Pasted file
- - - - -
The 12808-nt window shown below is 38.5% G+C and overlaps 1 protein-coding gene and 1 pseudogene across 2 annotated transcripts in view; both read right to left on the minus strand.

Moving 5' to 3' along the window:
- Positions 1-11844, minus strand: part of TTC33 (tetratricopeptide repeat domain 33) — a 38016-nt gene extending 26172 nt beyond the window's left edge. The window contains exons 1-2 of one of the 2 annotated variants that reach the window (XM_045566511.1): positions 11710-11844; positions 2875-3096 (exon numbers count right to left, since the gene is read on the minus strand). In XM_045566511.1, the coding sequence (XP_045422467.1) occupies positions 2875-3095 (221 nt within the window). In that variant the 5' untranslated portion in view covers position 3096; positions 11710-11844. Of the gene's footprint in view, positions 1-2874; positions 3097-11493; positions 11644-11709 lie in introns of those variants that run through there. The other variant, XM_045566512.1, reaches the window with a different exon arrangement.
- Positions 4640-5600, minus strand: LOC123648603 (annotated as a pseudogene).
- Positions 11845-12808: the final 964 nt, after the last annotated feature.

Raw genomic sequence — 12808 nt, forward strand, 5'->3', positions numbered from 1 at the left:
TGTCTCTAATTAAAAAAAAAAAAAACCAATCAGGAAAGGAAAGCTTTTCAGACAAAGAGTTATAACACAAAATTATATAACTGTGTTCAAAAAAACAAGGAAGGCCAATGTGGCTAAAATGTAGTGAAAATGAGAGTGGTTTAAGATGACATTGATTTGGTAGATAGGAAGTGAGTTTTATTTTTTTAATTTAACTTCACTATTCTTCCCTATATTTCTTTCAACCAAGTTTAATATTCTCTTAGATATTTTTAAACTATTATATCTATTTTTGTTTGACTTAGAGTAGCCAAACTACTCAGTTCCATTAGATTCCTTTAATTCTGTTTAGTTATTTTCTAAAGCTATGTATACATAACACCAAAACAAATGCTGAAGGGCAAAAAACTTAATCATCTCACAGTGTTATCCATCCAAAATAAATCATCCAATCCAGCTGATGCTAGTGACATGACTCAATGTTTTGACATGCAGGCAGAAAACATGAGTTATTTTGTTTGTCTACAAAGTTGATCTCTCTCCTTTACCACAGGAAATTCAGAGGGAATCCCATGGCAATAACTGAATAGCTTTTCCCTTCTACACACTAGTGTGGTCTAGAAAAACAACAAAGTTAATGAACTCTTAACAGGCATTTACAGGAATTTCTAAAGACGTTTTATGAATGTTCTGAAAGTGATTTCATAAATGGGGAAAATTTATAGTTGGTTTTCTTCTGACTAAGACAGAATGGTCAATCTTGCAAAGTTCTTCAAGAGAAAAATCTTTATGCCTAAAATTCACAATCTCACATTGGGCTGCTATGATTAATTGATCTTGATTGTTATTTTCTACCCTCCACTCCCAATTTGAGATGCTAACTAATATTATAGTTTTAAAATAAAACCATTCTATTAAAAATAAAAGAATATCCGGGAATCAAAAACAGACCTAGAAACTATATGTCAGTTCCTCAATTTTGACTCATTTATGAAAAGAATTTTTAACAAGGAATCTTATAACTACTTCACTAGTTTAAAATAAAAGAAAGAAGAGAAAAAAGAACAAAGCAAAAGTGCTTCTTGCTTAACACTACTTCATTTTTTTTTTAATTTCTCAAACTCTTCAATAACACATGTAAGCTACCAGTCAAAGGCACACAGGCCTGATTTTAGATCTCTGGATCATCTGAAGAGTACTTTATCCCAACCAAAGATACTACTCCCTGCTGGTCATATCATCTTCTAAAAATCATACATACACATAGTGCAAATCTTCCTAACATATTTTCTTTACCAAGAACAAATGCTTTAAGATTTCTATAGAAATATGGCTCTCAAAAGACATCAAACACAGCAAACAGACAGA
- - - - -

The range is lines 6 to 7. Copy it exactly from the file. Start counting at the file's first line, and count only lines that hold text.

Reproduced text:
Raw genomic sequence — 12808 nt, forward strand, 5'->3', positions numbered from 1 at the left:
TGTCTCTAATTAAAAAAAAAAAAAACCAATCAGGAAAGGAAAGCTTTTCAGACAAAGAGTTATAACACAAAATTATATAACTGTGTTCAAAAAAACAAGGAAGGCCAATGTGGCTAAAATGTAGTGAAAATGAGAGTGGTTTAAGATGACATTGATTTGGTAGATAGGAAGTGAGTTTTATTTTTTTAATTTAACTTCACTATTCTTCCCTATATTTCTTTCAACCAAGTTTAATATTCTCTTAGATATTTTTAAACTATTATATCTATTTTTGTTTGACTTAGAGTAGCCAAACTACTCAGTTCCATTAGATTCCTTTAATTCTGTTTAGTTATTTTCTAAAGCTATGTATACATAACACCAAAACAAATGCTGAAGGGCAAAAAACTTAATCATCTCACAGTGTTATCCATCCAAAATAAATCATCCAATCCAGCTGATGCTAGTGACATGACTCAATGTTTTGACATGCAGGCAGAAAACATGAGTTATTTTGTTTGTCTACAAAGTTGATCTCTCTCCTTTACCACAGGAAATTCAGAGGGAATCCCATGGCAATAACTGAATAGCTTTTCCCTTCTACACACTAGTGTGGTCTAGAAAAACAACAAAGTTAATGAACTCTTAACAGGCATTTACAGGAATTTCTAAAGACGTTTTATGAATGTTCTGAAAGTGATTTCATAAATGGGGAAAATTTATAGTTGGTTTTCTTCTGACTAAGACAGAATGGTCAATCTTGCAAAGTTCTTCAAGAGAAAAATCTTTATGCCTAAAATTCACAATCTCACATTGGGCTGCTATGATTAATTGATCTTGATTGTTATTTTCTACCCTCCACTCCCAATTTGAGATGCTAACTAATATTATAGTTTTAAAATAAAACCATTCTATTAAAAATAAAAGAATATCCGGGAATCAAAAACAGACCTAGAAACTATATGTCAGTTCCTCAATTTTGACTCATTTATGAAAAGAATTTTTAACAAGGAATCTTATAACTACTTCACTAGTTTAAAATAAAAGAAAGAAGAGAAAAAAGAACAAAGCAAAAGTGCTTCTTGCTTAACACTACTTCATTTTTTTTTTAATTTCTCAAACTCTTCAATAACACATGTAAGCTACCAGTCAAAGGCACACAGGCCTGATTTTAGATCTCTGGATCATCTGAAGAGTACTTTATCCCAACCAAAGATACTACTCCCTGCTGGTCATATCATCTTCTAAAAATCATACATACACATAGTGCAAATCTTCCTAACATATTTTCTTTACCAAGAACAAATGCTTTAAGATTTCTATAGAAATATGGCTCTCAAAAGACATCAAACACAGCAAACAGACAGA